Dr. Mathew then summarizes the literature available on testosterone replacement as a treatment for prostate cancer. The clinical evidence supporting the therapeutic use of testosterone, in both the hormone-sensitive and the castration-resistant settings, is limited. However, there are clinical settings in which further investigation may be warranted. One would be in patients with hormone-sensitive disease who are receiving intermittent ADT. Randomized studies so far have, at best, demonstrated the noninferiority of intermittent ADT compared with continuous ADT. In these studies, patients received ADT for a certain length of time, and then once treatment stopped, serum androgen levels presumably returned to physiologic levels over a period of time; studies have shown that time to testosterone recovery to baseline levels can be prolonged. This is not analogous to the preclinical models in which rapid cycling to supraphysiologic levels of testosterone was induced. Therefore, a more comparable approach might be one in which men receive high-dose testosterone replacement therapy during the “break” period as part of intermittent therapy.

Another setting in which additional investigation might prove fruitful-and one that is particularly timely-is in men with truly androgen- and AR-independent castration-resistant disease, since many of the most promising observations have been reported in AR-negative prostate cancer cells and those with AR mutations and splice variants. The broader clinical utilization of potent AR-targeting therapies has led to the emergence of prostate cancer with these molecular characteristics, including treatment-related neuroendocrine prostate cancer.[8] These patients have extremely poor prognoses, and novel therapeutic strategies are necessary to address this growing clinical need. Furthermore, recent work has suggested that the promiscuity of steroid hormones and of their receptors are potential mechanisms of therapeutic resistance, which further complicates our understanding.[9,10] Combined with ongoing preclinical work, efforts such as those of the Stand Up 2 Cancer-Prostate Cancer Foundation Dream Teams that promise to comprehensively elucidate the molecular landscape of advanced prostate cancer (including treatment-resistant disease) will inform future endeavors.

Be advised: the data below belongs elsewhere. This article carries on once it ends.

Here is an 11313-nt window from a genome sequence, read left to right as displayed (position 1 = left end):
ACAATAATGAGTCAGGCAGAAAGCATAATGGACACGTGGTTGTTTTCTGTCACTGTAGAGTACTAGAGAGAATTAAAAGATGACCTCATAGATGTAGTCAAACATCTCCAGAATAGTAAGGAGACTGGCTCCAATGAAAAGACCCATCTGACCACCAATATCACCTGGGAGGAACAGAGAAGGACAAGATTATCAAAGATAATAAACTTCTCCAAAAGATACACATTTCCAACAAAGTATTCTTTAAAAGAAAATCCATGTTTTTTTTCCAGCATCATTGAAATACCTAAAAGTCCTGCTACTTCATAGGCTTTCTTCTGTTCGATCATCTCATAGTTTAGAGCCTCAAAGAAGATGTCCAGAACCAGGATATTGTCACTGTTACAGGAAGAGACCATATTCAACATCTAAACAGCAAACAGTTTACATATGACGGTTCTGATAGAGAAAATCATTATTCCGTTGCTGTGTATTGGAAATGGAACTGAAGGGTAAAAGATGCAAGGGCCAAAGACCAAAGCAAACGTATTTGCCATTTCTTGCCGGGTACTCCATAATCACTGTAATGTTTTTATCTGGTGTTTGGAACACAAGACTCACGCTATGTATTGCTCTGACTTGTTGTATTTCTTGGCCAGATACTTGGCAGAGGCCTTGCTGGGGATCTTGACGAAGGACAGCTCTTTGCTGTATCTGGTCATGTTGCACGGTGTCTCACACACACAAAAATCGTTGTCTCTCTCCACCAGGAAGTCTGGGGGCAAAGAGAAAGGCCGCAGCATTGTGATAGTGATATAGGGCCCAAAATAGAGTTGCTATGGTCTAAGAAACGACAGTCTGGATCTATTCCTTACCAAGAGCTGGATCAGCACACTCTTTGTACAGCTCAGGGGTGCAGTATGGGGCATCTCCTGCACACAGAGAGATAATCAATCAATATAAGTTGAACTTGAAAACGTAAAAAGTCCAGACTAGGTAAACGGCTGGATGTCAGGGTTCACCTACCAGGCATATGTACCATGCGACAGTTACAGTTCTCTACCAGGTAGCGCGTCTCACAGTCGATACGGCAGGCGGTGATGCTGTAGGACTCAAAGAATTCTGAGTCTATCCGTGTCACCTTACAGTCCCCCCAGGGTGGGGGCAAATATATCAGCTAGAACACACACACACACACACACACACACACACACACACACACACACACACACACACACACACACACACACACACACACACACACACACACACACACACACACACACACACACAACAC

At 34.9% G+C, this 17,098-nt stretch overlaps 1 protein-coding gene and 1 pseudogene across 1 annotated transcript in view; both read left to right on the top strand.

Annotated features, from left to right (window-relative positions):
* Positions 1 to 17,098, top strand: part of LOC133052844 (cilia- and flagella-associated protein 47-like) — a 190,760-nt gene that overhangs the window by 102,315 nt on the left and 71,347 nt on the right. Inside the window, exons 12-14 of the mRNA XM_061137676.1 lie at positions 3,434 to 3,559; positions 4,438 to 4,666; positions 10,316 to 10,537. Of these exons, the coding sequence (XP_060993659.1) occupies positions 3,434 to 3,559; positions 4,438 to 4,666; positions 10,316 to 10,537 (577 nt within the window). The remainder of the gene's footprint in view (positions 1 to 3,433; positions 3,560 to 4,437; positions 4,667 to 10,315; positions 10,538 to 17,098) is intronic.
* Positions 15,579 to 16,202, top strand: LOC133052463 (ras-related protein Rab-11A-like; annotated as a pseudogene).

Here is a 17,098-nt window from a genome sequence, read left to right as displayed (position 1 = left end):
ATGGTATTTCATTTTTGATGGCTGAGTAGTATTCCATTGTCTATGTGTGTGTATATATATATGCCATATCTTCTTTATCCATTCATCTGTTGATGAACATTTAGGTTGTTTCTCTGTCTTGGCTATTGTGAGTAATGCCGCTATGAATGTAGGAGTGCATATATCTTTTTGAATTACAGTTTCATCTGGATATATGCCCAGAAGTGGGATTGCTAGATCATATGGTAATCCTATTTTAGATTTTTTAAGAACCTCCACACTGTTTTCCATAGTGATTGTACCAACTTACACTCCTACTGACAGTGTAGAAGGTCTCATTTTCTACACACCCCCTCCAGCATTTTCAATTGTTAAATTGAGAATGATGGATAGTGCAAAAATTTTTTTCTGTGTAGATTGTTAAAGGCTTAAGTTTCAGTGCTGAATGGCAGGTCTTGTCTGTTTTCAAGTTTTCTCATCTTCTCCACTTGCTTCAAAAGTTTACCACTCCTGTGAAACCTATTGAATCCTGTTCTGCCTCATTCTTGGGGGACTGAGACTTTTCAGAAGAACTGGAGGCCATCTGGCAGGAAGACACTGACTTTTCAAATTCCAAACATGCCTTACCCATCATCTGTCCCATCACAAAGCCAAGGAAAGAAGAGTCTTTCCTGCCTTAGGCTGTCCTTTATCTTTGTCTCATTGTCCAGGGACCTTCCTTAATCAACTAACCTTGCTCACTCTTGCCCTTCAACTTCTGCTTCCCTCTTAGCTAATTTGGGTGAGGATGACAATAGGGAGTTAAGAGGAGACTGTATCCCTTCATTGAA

Financial Disclosure: Dr. Ryan receives honoraria from Janssen Biotech. Dr. Kim has no significant financial interest in or other relationship with the manufacturer of any product or provider of any service mentioned in this article.


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2. Ryan CJ, Smith MR, de Bono JS, et al. Abiraterone in metastatic prostate cancer without previous chemotherapy. N Engl J Med. 2013;368:138-48.

3. Scher HI, Fizazi K, Saad F, et al. Increased survival with enzalutamide in prostate cancer after chemotherapy. N Engl J Med. 2012;367:1187-97.

4. Beer TM, Armstrong AJ, Sternberg CN, et al. Enzalutamide in men with chemotherapy-naive metastatic prostate cancer (mCRPC): results of phase III PREVAIL study. J Clin Oncol. 2014;32(suppl 4);abstr LBA1.

5. Nelson PS. Molecular states underlying androgen receptor activation: a framework for therapeutics targeting androgen signaling in prostate cancer. J Clin Oncol. 2012;30:644-6.

6. Mathew P. The bifunctional role of steroid hormones: implications for therapy in prostate cancer. Oncology (Williston Park). 2014;28:397-404.

7. Schweizer MT, Antonarakis ES, Wang H, et al. A pilot study of supraphysiologic testosterone and oral etoposide in men with castrate-resistant prostate cancer. J Clin Oncol. 2014;32:abstr 45.

8. Beltran H, Tagawa ST, Park K, et al. Challenges in recognizing treatment-related neuroendocrine prostate cancer. J Clin Oncol. 2012;30:e386-9.

9. Arora VK, Schenkein E, Murali R, et al. Glucocorticoid receptor confers resistance to antiandrogens by bypassing androgen receptor blockade. Cell. 2013;155:1309-22.

10. Richards J, Lim AC, Hay CW, et al. Interactions of abiraterone, eplerenone, and prednisolone with wild-type and mutant androgen receptor: a rationale for increasing abiraterone exposure or combining with MDV3100. Cancer Res. 2012;72:2176-82.